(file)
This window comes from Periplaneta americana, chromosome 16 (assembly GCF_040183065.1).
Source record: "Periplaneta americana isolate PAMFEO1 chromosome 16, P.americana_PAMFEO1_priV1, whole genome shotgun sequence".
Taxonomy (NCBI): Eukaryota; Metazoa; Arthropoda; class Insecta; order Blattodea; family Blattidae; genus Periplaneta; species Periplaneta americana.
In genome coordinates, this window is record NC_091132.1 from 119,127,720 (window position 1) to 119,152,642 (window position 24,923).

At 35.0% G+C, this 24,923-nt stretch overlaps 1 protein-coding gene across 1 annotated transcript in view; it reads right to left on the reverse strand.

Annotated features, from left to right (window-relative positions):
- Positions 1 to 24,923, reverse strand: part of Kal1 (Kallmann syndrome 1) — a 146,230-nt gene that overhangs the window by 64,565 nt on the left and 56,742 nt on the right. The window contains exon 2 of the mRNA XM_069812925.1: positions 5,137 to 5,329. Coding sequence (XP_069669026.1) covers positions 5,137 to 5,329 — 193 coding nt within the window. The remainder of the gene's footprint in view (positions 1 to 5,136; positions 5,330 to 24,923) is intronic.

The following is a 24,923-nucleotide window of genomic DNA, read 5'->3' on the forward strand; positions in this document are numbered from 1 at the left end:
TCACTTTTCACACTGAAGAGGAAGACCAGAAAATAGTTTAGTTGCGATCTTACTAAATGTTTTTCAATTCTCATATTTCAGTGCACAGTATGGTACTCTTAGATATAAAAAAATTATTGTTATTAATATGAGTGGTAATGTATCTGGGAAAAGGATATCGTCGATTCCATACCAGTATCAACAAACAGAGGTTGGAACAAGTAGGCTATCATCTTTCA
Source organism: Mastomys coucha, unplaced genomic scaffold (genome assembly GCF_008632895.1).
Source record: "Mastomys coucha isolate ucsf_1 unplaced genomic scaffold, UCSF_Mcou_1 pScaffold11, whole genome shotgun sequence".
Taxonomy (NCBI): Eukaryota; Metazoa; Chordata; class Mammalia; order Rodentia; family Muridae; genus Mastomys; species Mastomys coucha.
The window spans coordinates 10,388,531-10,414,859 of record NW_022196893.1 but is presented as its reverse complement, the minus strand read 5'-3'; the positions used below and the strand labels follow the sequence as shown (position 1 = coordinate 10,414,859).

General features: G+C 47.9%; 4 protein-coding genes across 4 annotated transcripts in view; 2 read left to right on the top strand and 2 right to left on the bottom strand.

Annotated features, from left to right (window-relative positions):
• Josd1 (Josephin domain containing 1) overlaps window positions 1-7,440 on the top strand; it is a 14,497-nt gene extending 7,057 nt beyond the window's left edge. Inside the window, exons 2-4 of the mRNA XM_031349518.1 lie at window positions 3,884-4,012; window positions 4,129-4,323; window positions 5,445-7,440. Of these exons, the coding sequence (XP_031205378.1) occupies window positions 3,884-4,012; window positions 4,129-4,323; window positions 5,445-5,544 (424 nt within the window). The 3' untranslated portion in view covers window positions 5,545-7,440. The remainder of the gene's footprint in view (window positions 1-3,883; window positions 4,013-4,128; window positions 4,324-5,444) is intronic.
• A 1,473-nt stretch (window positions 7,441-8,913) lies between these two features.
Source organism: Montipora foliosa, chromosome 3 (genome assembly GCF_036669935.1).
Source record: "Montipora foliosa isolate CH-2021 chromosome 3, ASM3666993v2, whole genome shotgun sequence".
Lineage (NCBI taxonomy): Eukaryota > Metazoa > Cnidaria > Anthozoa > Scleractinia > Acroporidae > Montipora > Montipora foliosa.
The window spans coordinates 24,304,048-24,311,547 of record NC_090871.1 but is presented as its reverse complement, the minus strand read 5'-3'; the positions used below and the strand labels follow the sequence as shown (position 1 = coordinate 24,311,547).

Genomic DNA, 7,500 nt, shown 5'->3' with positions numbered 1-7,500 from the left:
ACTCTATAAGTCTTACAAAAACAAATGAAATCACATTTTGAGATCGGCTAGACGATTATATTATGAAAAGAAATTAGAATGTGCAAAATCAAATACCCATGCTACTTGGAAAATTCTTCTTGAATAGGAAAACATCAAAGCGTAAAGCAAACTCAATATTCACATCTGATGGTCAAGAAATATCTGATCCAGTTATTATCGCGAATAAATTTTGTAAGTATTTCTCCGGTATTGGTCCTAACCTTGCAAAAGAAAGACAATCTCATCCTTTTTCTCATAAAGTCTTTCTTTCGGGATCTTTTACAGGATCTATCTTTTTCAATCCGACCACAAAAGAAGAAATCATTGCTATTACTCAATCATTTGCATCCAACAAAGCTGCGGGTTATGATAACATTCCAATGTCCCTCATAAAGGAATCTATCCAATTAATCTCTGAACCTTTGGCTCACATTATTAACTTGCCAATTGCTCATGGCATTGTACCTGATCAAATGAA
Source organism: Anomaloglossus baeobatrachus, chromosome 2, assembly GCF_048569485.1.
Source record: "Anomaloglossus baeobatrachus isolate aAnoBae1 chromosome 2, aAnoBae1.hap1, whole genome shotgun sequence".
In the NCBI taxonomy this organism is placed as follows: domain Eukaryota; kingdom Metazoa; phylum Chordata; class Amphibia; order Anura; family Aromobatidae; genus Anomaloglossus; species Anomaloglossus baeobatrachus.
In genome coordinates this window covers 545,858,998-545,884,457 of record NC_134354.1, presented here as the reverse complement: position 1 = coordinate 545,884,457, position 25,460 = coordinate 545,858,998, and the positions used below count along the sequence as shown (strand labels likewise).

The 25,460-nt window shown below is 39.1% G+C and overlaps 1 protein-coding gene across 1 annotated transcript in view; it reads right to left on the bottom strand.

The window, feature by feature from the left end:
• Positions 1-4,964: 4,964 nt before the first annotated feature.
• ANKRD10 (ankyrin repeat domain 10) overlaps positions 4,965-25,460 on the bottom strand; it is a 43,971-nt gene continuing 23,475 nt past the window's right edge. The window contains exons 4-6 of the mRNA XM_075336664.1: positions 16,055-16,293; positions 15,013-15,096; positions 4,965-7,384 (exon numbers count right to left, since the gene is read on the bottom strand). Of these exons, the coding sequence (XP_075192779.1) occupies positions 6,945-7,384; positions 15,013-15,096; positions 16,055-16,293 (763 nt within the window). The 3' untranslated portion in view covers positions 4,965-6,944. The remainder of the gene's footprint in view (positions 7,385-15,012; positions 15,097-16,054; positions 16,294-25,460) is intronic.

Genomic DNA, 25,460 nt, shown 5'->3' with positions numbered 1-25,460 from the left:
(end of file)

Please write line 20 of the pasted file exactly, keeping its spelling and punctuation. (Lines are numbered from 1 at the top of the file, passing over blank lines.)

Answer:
Lineage (NCBI taxonomy): Eukaryota > Metazoa > Cnidaria > Anthozoa > Scleractinia > Acroporidae > Montipora > Montipora foliosa.